About Me

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I am a lifelong student of military history with particular interest in the Battle of Antietam. I work for the federal government in Washington DC and have two young adult children who I love very much. I currently volunteer at Antietam and devote much time to the study of this battle and the Maryland Campaign. I enjoy collecting notable contemporary quotations by and about the men of Antietam. Since 2013 I have been conducting in depth research on the regular artillery companies of the Union Army and their leaders. I hope to turn this into a book on this subject in the future. My perspective comes from a 28-year career in the U.S. Army. Travels took me to World War II battlefields in Europe and the Pacific where American valor ended the tyranny of Nazism and Empire. But our country faced its own greatest challenge 80 years earlier during the Civil War. And it was the critical late summer of 1862, when Robert E. Lee launched the Maryland Campaign. It is an incredible story of drama, carnage, bravery, and missed opportunities that culminated around the fields and woodlots of peaceful Sharpsburg MD. So join me as I make this journey South from the North Woods.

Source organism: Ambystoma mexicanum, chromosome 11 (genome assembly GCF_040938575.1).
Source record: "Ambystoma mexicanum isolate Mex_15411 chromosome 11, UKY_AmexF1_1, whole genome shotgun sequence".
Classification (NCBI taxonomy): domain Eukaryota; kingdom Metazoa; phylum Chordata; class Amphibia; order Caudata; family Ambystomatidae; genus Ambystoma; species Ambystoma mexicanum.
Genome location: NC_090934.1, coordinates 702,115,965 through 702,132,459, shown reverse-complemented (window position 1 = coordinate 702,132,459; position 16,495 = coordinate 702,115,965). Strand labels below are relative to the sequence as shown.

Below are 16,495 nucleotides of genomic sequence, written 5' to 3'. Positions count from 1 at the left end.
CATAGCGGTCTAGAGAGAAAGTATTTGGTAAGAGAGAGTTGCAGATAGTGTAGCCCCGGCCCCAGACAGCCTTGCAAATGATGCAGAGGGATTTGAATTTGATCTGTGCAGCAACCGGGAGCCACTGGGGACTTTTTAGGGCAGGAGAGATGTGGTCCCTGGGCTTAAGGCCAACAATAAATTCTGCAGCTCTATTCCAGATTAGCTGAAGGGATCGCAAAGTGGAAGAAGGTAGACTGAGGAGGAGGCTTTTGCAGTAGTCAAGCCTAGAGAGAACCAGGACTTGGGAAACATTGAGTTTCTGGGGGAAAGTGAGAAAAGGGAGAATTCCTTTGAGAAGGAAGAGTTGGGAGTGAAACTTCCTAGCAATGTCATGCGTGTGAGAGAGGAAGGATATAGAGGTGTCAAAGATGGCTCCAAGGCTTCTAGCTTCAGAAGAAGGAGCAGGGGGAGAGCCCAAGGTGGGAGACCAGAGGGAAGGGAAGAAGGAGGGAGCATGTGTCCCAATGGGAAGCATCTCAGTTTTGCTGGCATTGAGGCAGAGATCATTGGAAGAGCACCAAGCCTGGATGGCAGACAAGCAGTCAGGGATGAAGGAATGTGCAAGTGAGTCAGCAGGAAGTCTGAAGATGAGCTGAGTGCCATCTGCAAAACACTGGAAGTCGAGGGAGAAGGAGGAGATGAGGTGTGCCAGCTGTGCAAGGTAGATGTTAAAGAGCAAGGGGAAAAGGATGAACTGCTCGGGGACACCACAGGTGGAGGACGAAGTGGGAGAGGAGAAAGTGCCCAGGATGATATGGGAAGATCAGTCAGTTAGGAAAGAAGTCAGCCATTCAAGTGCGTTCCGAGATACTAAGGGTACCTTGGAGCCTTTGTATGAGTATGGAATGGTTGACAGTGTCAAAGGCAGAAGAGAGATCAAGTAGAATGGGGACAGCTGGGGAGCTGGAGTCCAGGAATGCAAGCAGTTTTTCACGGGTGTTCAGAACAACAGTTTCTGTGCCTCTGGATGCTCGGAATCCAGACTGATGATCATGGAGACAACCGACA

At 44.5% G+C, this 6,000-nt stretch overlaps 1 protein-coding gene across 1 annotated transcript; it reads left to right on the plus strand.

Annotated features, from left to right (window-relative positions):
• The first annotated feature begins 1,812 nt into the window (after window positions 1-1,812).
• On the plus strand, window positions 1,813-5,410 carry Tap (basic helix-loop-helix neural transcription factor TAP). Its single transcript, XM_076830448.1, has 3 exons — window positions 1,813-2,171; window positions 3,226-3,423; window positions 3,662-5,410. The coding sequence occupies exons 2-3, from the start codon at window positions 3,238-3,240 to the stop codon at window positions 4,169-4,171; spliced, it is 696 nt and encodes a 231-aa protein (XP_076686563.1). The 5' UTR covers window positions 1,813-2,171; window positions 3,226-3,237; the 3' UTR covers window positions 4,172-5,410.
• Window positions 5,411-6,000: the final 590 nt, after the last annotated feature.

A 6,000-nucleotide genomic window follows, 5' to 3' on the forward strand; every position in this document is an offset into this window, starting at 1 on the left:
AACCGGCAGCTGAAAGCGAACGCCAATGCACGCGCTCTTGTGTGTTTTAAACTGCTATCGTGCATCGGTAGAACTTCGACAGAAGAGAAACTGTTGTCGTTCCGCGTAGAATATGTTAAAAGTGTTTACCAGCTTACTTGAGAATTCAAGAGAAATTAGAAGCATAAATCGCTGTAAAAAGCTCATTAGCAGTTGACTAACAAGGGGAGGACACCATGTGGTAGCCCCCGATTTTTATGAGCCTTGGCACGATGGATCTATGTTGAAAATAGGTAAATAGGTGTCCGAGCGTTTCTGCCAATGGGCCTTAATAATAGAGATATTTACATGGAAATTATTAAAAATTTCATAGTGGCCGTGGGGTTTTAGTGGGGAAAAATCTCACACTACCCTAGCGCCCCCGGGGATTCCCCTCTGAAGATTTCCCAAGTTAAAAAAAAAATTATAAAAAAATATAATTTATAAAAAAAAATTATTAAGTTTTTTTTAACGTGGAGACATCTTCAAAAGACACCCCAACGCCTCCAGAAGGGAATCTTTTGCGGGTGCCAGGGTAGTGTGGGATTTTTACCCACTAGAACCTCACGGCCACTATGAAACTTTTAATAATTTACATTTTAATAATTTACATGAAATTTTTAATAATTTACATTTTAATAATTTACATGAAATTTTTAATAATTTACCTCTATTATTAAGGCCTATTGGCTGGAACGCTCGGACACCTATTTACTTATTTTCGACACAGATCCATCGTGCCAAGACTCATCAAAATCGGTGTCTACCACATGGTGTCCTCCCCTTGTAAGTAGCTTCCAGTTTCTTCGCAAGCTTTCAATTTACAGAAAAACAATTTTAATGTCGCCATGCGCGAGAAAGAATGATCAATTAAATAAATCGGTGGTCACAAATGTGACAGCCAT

Friday, September 7, 2012

"You cannot separate politics and military operations,"

Doctor Tom Clemens perhaps the foremost living expert on the Maryland Campaign and editor of the 2-volume edition of Ezra Carmen’s papers spoke recently at the Pentagon as part of the Department of Defense Historical Speaker Series.  An article by the American Forces Press Service covered Tom’s speech.  See the article here.  If you entertain any degree of objectivity on the issue of George McClellan's role, read this article.  Afterward in an interview with Claudette Roulo, Tom had this to say. “When we impart history for the masses, we tend to generalize. We tend to create heroes and villains and things become more black and white, good and bad, right and wrong. We know that two of the great icons of American history are Abraham Lincoln, the martyred president, and Robert E. Lee, the noble soldier. So when George McClellan argues with one and defeats the other, it doesn’t fit into the mold. We have to somehow reduce McClellan and minimalize his achievements so that the icons remain icons.”

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